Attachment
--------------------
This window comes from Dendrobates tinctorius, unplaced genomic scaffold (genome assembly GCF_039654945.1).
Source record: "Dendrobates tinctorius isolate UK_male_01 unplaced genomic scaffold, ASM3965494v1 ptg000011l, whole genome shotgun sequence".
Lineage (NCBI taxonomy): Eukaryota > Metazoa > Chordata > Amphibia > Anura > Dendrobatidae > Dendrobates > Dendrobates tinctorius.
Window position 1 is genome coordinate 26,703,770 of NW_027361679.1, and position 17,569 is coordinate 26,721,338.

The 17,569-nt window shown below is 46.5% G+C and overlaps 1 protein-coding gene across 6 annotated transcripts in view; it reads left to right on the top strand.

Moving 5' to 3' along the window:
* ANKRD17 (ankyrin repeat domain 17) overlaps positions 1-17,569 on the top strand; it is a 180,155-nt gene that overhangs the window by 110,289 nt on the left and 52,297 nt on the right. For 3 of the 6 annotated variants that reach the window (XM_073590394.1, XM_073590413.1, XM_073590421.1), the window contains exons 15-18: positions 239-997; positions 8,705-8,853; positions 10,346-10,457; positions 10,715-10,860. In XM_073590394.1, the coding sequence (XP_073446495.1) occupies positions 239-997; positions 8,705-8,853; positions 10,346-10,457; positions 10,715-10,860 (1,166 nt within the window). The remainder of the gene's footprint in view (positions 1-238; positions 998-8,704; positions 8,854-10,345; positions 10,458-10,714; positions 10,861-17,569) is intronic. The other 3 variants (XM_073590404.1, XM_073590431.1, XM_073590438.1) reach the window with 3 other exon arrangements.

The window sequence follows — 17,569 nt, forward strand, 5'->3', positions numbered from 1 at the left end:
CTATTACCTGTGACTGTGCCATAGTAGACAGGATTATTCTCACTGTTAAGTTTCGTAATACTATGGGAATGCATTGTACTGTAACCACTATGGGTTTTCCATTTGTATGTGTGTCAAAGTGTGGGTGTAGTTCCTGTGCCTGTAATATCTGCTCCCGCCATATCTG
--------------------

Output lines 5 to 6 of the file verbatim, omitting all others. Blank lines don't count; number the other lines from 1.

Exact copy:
The 17,569-nt window shown below is 46.5% G+C and overlaps 1 protein-coding gene across 6 annotated transcripts in view; it reads left to right on the top strand.

Moving 5' to 3' along the window: